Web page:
Mount Sinai Heart is launching a multispecialty Women's Heart and Vascular Center, with clinics specifically designed to screen, assess, and educate women about their level of individual risk through a team of cardiologists, subspecialists, and researchers with expertise in heart health issues specific to women. The founding director of the Center is Roxana Mehran, MD, Professor of Medicine (Cardiology), and Population Health Science and Policy, and Director of Interventional Cardiovascular Research and Clinical Trials at the Icahn School of Medicine at Mount Sinai.
“Women need to be more knowledgeable about their health, and our new Women's Heart and Vascular Center is designed to give them access to the very best specialists at Mount Sinai who can inform them of their risk for heart disease by making sure they have a full understanding of numbers such as cholesterol, blood pressure, and hemoglobin A1C, which are critical to assessing their heart health,” says Dr. Mehran. “The truth is, cardiovascular disease is underrecognized, underdiagnosed, and undertreated in this country, making it the No. 1 killer of women.”
Physicians are often not fully trained to recognize women-specific conditions such as spontaneous coronary artery dissection (SCAD), coronary microvascular dysfunction, Takotsubo cardiomyopathy, and fibromuscular dysplasia, which can lead to heart attack and stroke if untreated. Instead, symptoms such as angina and chest pain triggered by these diseases may be diagnosed as anxiety or other psychosomatic disorders.
“Women tend to be stereotyped into certain categories of health problems that miss the fact that what they really have is heart disease,” asserts Dr. Mehran, head of the Lancet Women and Cardiovascular Disease Commission, whose members from 11 countries have prepared the first-ever global report and recommendations for decreasing the burden of cardiovascular disease in women. A lead author of the report was Birgit Vogel, MD, a clinical researcher in Cardiovascular Imaging and Clinical Trials at Mount Sinai.
The clinics of the Heart and Vascular Center for Women are reaching out to women at high risk due to pregnancy-related complications and to cancer treatment. According to Dr. Mehran, every woman who has experienced pregnancy-related issues such as premature delivery, gestational diabetes, preeclampsia, or low birth weight of a child should have a cardiovascular risk assessment. Female cancer patients should also be evaluated, she adds, as chemotherapeutic agents and radiation can adversely impact the heart and vascular tissue. Future clinics will be geared to detecting SCAD, ischemia, or myocardial infarction with nonobstructive coronary arteries, and peripheral arterial disease, which often affect women at a relatively young age.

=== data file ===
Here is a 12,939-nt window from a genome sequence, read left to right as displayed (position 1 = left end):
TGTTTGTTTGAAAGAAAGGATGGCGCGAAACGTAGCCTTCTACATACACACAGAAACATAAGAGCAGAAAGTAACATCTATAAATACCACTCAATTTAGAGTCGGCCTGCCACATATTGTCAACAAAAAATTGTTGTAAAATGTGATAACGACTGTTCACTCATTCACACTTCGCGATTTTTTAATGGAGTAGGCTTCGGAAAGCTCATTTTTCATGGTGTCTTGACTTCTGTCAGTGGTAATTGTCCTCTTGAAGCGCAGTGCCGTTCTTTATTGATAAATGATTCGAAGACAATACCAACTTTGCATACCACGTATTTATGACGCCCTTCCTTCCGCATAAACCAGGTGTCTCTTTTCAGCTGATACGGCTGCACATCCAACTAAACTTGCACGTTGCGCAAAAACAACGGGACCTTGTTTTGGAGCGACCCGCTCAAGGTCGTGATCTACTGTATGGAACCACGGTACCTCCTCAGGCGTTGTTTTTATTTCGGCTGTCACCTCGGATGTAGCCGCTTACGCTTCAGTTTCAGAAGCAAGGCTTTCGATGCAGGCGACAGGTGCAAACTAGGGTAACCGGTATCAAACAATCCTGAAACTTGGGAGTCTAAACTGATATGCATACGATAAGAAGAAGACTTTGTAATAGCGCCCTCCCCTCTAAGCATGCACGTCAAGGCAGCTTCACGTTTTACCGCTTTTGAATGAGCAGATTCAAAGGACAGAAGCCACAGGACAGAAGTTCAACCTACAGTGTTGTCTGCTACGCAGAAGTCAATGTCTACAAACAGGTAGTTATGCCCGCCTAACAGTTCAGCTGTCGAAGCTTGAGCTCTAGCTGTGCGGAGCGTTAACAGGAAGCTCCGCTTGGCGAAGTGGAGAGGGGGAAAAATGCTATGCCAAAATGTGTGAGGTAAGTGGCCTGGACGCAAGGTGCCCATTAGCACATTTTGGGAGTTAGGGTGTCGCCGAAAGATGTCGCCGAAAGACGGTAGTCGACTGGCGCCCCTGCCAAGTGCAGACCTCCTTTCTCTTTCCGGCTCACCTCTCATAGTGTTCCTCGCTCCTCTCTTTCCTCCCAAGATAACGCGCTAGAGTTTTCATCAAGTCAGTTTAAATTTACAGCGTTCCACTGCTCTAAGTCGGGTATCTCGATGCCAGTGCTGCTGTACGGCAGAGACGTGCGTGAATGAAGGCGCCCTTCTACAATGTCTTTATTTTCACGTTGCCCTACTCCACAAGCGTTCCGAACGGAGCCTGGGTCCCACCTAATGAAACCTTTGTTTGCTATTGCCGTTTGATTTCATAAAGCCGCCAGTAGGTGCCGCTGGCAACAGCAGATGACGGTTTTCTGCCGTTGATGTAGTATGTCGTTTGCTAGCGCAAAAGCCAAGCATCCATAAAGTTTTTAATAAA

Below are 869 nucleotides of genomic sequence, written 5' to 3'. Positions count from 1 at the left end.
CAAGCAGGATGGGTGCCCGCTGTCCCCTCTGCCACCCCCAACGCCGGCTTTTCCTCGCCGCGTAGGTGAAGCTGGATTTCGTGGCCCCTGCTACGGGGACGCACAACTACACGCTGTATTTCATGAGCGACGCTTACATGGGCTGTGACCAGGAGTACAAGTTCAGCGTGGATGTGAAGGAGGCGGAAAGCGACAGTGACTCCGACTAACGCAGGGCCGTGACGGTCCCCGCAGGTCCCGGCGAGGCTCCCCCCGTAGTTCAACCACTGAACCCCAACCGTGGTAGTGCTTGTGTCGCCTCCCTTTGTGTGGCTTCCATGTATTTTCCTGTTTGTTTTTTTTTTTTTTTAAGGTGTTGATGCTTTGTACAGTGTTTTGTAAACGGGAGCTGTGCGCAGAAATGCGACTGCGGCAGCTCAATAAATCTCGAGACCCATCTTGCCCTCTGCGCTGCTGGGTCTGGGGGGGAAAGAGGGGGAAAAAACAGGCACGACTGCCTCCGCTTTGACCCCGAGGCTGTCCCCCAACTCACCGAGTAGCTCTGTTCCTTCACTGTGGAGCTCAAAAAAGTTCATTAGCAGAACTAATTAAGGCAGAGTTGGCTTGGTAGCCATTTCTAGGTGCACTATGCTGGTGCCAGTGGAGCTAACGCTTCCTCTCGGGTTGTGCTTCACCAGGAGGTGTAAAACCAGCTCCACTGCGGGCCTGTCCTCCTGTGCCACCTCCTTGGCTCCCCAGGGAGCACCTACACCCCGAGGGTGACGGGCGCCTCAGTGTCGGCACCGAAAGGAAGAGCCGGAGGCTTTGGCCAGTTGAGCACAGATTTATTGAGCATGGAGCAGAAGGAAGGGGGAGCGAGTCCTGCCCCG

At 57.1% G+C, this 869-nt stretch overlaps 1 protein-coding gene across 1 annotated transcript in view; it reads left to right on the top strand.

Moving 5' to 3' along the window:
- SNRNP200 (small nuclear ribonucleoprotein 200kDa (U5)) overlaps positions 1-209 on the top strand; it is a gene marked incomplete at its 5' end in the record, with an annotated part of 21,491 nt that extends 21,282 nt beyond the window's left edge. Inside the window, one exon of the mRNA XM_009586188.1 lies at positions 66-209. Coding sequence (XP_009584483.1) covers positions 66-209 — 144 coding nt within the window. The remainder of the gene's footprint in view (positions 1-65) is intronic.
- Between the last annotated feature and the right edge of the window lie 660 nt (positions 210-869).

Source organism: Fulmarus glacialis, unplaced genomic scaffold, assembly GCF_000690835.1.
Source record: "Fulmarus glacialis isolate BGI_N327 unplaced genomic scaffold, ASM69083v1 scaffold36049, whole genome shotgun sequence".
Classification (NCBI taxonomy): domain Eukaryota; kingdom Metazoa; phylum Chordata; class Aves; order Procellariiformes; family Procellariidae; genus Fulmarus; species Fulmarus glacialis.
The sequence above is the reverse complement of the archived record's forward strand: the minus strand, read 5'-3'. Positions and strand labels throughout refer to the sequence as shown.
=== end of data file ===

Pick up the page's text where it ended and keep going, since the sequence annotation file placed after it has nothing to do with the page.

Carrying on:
The new Center is particularly committed to providing women from all socioeconomic groups with access to top-tier cardiovascular care. Explains Dr. Mehran: “We know that women of color and minorities have the highest risk of cardiovascular events, and one of our priorities is to bring them into our program so we can screen and educate them about preventive measures they can take to avoid a heart attack or stroke.” To that end, the Center hopes to eventually expand its clinics from their initial outpatient hospital setting to locations within the community.
Another goal of the Center is ensuring a greater presence for women in cardiovascular research. Not only are women greatly underrepresented nationally in terms of numbers in trials, but even when they are included in clinical studies, the data are often not disaggregated by sex, limiting the evidence-based information available to clinicians and patients. In her lead role with the global Lancet Commission, Dr. Mehran is focused on prioritizing sex-specific research on heart disease in women, as well as scaling up heart health programs in highly populated and underdeveloped regions of the world.
“We want women to know that they truly matter,” Dr. Mehran says, “and that Mount Sinai is concerned enough about their cardiovascular health to bring together under one roof an extraordinary team of specialists who fully understand and are ready to provide the primary and secondary preventive care they need and deserve.”
Dr. Mehran, a renowned clinician and researcher, is also devoted to helping women advance in the field of medicine. In November 2022, the American Heart Association’s Council on Clinical Cardiology honored her with the “Women in Cardiology Mentoring Award,” recognizing her outstanding record of mentoring women cardiologists.
“It is my life’s calling to help women, whether at the professional or patient level,” Dr. Mehran says. “There is always more to do in this regard, and I will continue to put my whole-hearted effort into this important cause, because there is much to do, and we have only just begun.”